Thursday, July 22, 2010

Unemployment Benefits v. Tax Cuts for the Uber-Rich

Over the past few weeks, we saw the GOP filibuster the extension of unemployment benefits in one vote after another. Senator Ensign claims that he's all for extending unemployment benefits, if that is, they're paid for using as yet unobligated stimulus funds. So, he'd vote for an extension only if the GOP can handicap any ability to stimulate the economy. Thus, instead of using stimulus funds to create jobs which just might help people actually find productive jobs, he wants to target $30B in stimulus funds to pay unemployment compensation.

Ensign and the GOP complain that $30B is an excessive burden to pass on to our grandchildren and great-grandchildren. Yet, the next thing out of his and other GOP mouths is that we not only need to extend the Bush tax cuts (the first of which passed in 2001 and the second passed in 2003) for the uber-rich, but that we really need to make them permanent. Huh? Excuse me? Those tax cuts that only benefited the top 2% of wage earners in this country? Those tax cuts that cost the other 98% of us dearly in terms of budgetary deficits and increased national debt?  If I recall correctly, they promised us massive job growth upon the passage of those cuts.  What they delivered was pitifully minuscule job growth — the worst on record:

George W. Bush 3.0 million 135.5 million 132.5 million 2.3%
Bill Clinton 23.1 million 132.5 million 109.4 million 21.1%
George H.W. Bush 2.5 million 109.4 million 106.9 million 2.3%
Ronald Reagan 16.0 million 106.9 million 90.9 million 17.6%
Jimmy Carter 10.5 million 90.9 million 80.4 million 13.1%
Gerald Ford 1.8 million 80.4 million 78.6 million 2.3%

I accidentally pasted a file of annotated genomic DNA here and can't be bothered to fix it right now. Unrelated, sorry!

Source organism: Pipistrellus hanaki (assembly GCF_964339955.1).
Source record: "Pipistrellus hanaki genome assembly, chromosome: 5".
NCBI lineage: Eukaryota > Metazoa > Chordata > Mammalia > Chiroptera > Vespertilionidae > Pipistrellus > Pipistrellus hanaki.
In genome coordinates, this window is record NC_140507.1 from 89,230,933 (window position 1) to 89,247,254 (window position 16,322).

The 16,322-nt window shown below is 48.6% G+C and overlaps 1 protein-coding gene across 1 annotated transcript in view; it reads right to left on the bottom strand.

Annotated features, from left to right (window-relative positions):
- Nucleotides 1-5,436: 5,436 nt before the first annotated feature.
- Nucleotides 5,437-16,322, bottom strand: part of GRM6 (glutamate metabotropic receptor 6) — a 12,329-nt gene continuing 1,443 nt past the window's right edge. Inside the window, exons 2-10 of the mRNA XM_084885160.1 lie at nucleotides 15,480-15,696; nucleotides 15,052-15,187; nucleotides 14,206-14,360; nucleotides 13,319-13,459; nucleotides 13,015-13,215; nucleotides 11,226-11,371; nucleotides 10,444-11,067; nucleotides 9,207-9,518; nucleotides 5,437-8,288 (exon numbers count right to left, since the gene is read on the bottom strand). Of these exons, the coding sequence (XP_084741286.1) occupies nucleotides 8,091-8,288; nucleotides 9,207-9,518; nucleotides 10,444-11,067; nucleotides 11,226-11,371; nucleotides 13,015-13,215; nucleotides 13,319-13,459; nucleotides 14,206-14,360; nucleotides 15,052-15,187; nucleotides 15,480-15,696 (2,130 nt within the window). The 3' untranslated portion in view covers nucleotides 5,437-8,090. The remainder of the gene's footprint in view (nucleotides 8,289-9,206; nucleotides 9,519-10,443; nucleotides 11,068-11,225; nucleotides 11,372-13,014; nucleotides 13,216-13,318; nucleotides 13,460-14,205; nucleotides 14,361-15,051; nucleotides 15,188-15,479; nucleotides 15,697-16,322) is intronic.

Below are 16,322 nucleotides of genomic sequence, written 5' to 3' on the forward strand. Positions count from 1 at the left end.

Richard Nixon 9.4 million 78.6 million 69.2 million 13.6%
Lyndon Johnson 11.9 million 69.2 million 57.3 million 20.8%
John F. Kennedy 3.6 million 57.3 million 53.7 million 6.7%
Dwight Eisenhower 3.5 million 53.7 million 50.2 million 7%
Harry Truman 8.4 million 50.2 million 41.8 million 20.1%

If we were to look at just one year, say 2004, government income in the form of plummeted $297B. Cutting revenues is worse than increasing spending. In fact, those revenue cuts cost us considerably more that the$30B in increased spending for unemployment compensation for our neediest citizens. And to put it more succinctly, that $297B revenue deficit represented 45% of the budget deficit in just 2004.

By 2004, the Bush 2001 and 2003 tax cuts had caused revenues to plummet to their lowest levels, as a share of the economy, in over 50 years. Conferred on the highest-income households, those tax cuts were touted as being the means by which investments would be made in creating new jobs and thus, growing the economy. Instead, investments weren't made, tax revenues plummeted, and war spending and pork barrel project spending escalated through the roof.

At the start of 2001, the cost, ten years down the road, of extending all tax-cut measures then in place was $22 billion. However,the Center on Budget & Policy Priorities found (in 2004) that if the Bush 2001 and 2003 temporary tax cuts were to be extended, their cost in ten years (i.e., in 2014) would be $431 billion. Given the recession, the lowest job growth record of any President in decades, and two wars ... the cost of extending or making those tax breaks permanent is cost prohibitive.

Something in the GOP logic escapes me. Did the Devil take over the house of the Lord used by these "Christian" conservatives? Their treatment of unemployment compensation legislation (as well as other pieces of legislation considered in the last 18 months) has been anything but "christianly." When exactly was it that $30B for unemployment compensation for the seriously needy became so evil, and unfairly rewarding the avariciousness of the uber-rich become such a necessity?

References and Further Reading:

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